Looking Back: Magic and Mayhem

  • Name: Magic and Mayhem
  • Also Known As: Duel: The Mage Wars (USA)
  • Developer: Mythos Games
  • Publisher: Virgin Interactive (EU), Bethesda (NA)
  • Originally Released: November 1998

“My uncle summoned me to his laboratory the day after my graduation from the academy. I assumed that he had at last decided to accept me as his apprentice, but now that I’ve arrived, he is nowhere to be seen…”

These were the words that introduced me to PC gaming, and these words set the immediate tone of a world of magic, mystery and mayhem. Faced with the fact that his uncle is missing, Cornelius embarks on the journey his uncle was planning, accompanied by a “pesky raven”. After trekking through lands such as Avalon, Aegea and Albion, Making allies like Percival the Knight and great enemies like The Overlord, and stealing numerous artefacts such as the Holy Grail and the Golden Fleece, he eventually is able to return home. We won’t spoil the ending twist, but we’re pretty sure you won’t see it coming.

The storyline is woven around the mythologies of the Celts, Greeks and English, and is an interesting take on the RTS genre. There are a few things that the game leaves open, and it’s surprising that they didn’t take the opportunity to fill in these plot holes in the sequel, but the storyline leaves the player wanting more while giving just enough away every level that the player is almost sated. Most of the storyline is revealed by playing the isometrically-drawn levels, however a significant portion is also revealed during cutscenes within the game.

During the levels, the player’s primary task is advancing the storyline. This usually takes the form of “do enough damage to the enemy wizard/s to trigger them to say a speech and run away”, however it can be anything from “free your allies from prison” to “steal the artefact without being caught”. There are at times elements of Roguelikes and even some puzzle games. A prime example is the level “Woodsman’s Hall”, where a maze has to be navigated while killing the enemy, all within a very tight time limit. Outside of the main levels, the player can use experience to increase the stats of their character, and modify their spell selection using a fairly unique system in the player’s ‘portmanteau’.

The player has a certain number of Talismans – either Chaotic, Neutral or Lawful – gained by spending XP on them. The player also has access to magical ingredients, gained during the main levels. By combining an ingredient with a talisman, the player gains access to various spells – for example, combining Clover with a Lawful talisman allows the player to summon Unicorns while the two are combined. This is an interesting mechanic not seen in many other titles and it would be good to see it again. This adds a new level of strategy to the game – if you can’t complete a level, is it because of your in-level strategy or spell selection?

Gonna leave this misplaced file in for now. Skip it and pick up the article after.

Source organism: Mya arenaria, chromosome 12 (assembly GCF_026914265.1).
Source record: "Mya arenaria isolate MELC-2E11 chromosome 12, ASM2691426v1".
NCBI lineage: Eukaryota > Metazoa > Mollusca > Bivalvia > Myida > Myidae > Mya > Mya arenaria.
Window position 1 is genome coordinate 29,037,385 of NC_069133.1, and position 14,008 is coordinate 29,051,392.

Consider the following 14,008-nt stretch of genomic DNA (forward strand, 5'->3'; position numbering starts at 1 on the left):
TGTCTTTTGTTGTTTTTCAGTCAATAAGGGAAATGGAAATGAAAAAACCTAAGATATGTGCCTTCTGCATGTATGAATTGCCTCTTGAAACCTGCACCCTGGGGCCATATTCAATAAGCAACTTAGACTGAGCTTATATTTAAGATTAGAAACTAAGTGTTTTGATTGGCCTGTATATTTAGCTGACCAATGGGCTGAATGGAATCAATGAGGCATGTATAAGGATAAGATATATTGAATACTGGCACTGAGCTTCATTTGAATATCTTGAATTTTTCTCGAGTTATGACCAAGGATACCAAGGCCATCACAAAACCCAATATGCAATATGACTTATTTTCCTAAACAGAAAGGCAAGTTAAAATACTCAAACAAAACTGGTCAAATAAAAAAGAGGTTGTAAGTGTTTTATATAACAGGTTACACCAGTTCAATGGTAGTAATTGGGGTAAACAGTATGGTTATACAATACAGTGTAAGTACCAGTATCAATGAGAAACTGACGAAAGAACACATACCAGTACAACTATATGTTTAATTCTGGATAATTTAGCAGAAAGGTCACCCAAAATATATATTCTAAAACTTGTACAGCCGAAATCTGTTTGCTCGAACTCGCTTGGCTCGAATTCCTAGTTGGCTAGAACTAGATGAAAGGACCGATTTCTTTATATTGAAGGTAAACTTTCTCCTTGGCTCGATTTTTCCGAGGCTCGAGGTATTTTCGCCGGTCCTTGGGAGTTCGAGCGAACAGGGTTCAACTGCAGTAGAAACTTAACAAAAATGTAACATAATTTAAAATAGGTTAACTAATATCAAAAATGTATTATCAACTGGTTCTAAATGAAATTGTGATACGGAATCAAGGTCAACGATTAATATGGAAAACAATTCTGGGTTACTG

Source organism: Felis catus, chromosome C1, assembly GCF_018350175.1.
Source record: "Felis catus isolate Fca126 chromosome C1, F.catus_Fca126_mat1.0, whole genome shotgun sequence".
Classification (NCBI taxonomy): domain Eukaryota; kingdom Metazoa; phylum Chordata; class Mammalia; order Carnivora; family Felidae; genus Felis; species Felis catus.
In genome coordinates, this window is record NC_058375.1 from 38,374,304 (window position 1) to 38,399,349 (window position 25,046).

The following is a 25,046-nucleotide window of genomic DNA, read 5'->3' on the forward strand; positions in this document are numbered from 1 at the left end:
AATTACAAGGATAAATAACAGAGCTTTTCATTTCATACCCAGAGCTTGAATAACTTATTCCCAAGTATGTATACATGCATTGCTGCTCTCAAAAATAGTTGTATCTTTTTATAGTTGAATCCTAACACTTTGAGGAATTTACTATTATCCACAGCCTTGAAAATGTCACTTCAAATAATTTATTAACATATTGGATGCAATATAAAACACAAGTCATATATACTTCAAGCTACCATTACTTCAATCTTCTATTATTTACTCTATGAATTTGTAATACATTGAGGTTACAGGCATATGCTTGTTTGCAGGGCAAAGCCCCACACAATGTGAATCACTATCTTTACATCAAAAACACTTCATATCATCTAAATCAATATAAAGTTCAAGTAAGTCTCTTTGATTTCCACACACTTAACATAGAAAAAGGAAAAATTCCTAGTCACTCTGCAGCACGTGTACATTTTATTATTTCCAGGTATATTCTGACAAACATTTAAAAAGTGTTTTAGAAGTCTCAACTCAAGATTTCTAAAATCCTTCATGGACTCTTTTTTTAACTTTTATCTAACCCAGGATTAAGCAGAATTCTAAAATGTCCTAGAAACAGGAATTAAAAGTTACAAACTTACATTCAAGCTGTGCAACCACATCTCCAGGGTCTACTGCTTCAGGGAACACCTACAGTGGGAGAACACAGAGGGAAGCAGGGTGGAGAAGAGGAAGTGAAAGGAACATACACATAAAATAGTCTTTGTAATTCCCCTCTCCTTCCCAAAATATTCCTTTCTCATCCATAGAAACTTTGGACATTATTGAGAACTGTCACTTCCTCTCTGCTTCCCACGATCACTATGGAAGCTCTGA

Despite the set of possible spells being so varied the game has a tight, fairly intuitive control scheme – left click to select, right click to do. The AI can be quite annoying at times, but apart from that, the gameplay is fairly solid. However, there were a few issues with the game, particularly pertaining to playing it on a modern PC. Starting the game on a Windows 10 machine for the first time, a box appeared asking to install DirectPlay – a Microsoft API that wasn’t necessary under prior versions of Windows. Why this is is uncertain, but it definitely stopped the game for a good 15 minutes while it installed. On top of this, the game normally requires the disk to be present at all times, although there is a free patch for this online. Finally, opening up any type of scroll ingame crashes it – and with the lack of Autosave, this can be very annoying. This too can be fixed, although it requires a modification of one of the games’ base files.

This final issue relates to the sound files, and the way that modern machines handle them. The sound files themselves, however, are very professional, and add an air of mystery and excitement to the game. The music is from Afro Celt Sound System, and combines West African traditional music with Celtic stylings and more modern sounds too. The track “Dark Moon, High Tide” will always stick as a favourite game theme, and overall the game soundtrack is the most memorable part of the game. The cinematics are done in Claymation, and are very well done. If you’re looking into how to sell a game based on its audiovisual elements, look no further.

Although it has its share of issues (some of them game breaking), these are all fixable. If there is anything to recommend the game, it would be the soundtrack, although the main gameplay is almost as good. At its current retail price of £18.98 (Amazon.co.uk), it’s well worth the money. Although the main campaign has little to no replayability (unless you’ve forgotten the storyline), the quick battle feature can be quite fun to play for an hour or so here and there.

Overall, I absolutely adore Magic and Mayhem, and as it was the first proper game I played, it will always have a special place in my heart.

Value for Money9.5
Despite some compatibility issues thanks to its age, Magic and Mayhem is still a great experience if you missed it the first time.

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